Developing leadership traits is an ongoing journey. “I am a life-long learner and am continually looking for opportunities to improve my decision-making and leadership skills. What works in one situation may or may not work well in another,” Hacker says. “To continue to grow and develop as a leader, I believe it is important to seek out new opportunities that broaden perspectives and experience. I keep a five-year strategic plan that I update on a regular basis. I find that it is important for me to know what I want so that I can make a plan to get there. The road may be obscured at times with bumps and blocks. Dealing with these obstacles, however, frequently reveals hidden opportunities.” Taking on difficult challenges can lead to enormous growth for oncology nurse leaders. “I continue to look for opportunities to stretch myself and step out of my comfort zone. I realize that taking on a challenge that stretches me leads to further development of leadership characteristics and opens all sorts of new doors,” Gilland says.
She shares her own path to leadership as a testimony of stepping out of that comfort zone. “About seven years ago, I was very comfortable as the inpatient oncology director of a 50-bed unit. Inpatient services is what I knew, what I had done for 18 years, and I was humming along very nicely, being effective, really liking the work I was doing. Then, my chief nursing officer asked me to step into the brand-new role of chief nurse in the outpatient arena. At the time, I really did not want to do this, because I was so comfortable in the role I had.”
Gilland explains that it was a new role, which made her apprehensive, but she accepted the challenge and is thankful for the professional growth that came with it. “I did not think that outpatient services would be my career path, but through this experience, I have grown and developed in ways I could not have without this. I learned that it is okay to not know everything and still go ahead. If you wait until you know everything and feel you are ready, the opportunity will pass you by.”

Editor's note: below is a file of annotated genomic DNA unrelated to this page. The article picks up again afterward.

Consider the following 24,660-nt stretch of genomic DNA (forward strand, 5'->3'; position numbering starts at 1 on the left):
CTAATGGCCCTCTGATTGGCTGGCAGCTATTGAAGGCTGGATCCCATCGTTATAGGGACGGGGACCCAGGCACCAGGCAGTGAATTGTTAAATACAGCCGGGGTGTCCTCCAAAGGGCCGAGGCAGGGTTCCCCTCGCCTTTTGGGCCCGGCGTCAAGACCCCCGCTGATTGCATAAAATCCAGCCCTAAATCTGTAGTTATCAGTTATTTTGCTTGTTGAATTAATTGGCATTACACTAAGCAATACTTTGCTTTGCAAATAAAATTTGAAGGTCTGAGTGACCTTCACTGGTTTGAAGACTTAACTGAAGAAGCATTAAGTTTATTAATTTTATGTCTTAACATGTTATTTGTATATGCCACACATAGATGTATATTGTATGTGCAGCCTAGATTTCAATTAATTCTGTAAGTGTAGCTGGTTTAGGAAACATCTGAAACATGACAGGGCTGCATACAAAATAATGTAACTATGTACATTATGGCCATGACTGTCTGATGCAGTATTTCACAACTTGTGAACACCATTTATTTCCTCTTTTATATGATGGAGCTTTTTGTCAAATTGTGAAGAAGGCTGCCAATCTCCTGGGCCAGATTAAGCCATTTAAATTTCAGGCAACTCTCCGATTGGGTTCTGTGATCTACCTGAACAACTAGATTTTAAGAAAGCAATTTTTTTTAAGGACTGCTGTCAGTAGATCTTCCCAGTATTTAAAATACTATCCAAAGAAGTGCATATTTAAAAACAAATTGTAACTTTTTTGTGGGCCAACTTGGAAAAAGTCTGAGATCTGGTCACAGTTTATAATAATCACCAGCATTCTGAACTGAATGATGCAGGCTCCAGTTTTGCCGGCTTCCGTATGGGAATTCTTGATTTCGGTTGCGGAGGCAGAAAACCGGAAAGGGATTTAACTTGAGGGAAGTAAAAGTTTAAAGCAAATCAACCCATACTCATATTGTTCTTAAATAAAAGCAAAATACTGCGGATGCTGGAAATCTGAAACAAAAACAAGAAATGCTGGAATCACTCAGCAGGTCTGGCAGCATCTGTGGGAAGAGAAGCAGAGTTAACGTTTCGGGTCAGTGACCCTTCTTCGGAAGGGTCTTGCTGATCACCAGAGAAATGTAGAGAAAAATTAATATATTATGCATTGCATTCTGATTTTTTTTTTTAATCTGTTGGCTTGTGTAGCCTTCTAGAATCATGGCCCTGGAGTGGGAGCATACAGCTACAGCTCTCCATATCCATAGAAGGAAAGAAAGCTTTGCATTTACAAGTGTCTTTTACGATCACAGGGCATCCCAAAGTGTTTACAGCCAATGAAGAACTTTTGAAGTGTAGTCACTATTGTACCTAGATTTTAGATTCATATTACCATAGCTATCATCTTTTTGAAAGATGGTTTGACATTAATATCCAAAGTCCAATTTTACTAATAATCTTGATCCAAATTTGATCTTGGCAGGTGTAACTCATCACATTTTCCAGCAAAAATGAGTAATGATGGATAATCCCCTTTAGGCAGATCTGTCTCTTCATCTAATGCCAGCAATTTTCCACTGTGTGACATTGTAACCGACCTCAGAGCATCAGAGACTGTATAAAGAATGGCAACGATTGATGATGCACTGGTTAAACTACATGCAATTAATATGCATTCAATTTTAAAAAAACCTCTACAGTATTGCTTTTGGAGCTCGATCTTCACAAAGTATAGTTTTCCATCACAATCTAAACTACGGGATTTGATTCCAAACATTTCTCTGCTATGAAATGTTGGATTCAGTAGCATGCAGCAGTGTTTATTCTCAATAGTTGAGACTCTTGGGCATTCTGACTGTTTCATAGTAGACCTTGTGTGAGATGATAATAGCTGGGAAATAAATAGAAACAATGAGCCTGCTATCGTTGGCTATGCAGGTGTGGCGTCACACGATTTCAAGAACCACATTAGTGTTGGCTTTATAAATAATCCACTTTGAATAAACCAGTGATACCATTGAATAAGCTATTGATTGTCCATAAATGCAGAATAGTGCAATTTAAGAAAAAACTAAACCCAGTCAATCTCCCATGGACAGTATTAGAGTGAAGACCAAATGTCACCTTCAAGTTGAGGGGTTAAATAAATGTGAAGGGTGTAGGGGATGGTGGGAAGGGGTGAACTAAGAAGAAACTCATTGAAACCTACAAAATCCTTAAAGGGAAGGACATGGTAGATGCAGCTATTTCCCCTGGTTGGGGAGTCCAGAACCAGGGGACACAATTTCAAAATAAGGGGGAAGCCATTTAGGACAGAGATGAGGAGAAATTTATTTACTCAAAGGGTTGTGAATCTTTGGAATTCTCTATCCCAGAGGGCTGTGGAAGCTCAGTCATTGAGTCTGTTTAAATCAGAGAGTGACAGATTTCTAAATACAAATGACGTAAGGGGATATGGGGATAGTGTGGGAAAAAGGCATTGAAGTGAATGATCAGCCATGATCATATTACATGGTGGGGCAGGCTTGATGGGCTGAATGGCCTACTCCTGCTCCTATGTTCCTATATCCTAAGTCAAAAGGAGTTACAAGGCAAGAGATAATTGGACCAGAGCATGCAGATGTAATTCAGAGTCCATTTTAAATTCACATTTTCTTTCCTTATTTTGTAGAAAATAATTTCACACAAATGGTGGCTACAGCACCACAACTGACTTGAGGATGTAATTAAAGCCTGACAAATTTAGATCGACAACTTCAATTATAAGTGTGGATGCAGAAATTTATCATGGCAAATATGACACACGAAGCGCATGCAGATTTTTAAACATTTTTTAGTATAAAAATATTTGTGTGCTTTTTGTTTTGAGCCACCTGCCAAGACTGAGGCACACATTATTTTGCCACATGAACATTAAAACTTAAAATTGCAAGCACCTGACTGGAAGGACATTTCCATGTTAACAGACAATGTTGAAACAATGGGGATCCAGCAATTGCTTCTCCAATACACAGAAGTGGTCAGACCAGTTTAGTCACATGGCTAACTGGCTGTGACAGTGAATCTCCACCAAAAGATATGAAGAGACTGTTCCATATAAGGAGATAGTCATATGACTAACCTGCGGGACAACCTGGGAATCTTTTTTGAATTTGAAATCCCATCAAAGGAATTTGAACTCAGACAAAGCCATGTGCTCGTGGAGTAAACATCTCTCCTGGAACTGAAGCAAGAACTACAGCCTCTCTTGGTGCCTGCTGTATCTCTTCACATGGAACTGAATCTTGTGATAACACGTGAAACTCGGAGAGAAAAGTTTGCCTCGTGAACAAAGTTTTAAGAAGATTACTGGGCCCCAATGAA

Assuming leadership roles also leads to changes in perspective. “As I moved into a more comprehensive role, I became more humbled. I really came to appreciate the awesome responsibility of caring for those who are delivering direct care. I need to advocate for them, and this is a serious responsibility,” Gilland says.
Developing the Next Generation of Leaders
“If I were to give advice to someone new in a leadership position, it would be to seek out role models and mentors inside the organization and in other organizations,” Gilland says. “They provide feedback, advice, and guidance and serve to challenge me to take the next step. Mentors provide a sounding board, a safe place to discuss and talk through ideas. This type of trusting relationship is really important.”Hacker agrees. “Surround yourself with people whom you respect and who will be honest with you. If possible, find someone willing to mentor you. A strong mentor can help you develop leadership skills and open doors to key opportunities. Likewise, become a mentor to someone else. I have been particularly impressed by the new ideas put forth by people I mentor, as they look at situations with fresh perspectives. I work with students at all educational levels to help them develop their leadership skills.”
In addition to looking outward toward more experienced leaders, Hacker recommends “making time to develop your personal career and life vision, and taking time to review and revise your vision as necessary. It is important to understand your own strengths and weaknesses. Look for opportunities to showcase your strengths and improve upon your weaknesses.”
Finally, remember that even leaders are only human. “You will make mistakes,” Hacker says. “When you do, admit it, take responsibility, and move on.”
You Tell Us! What leadership qualities do you wish to cultivate? Tell us your story in the comments.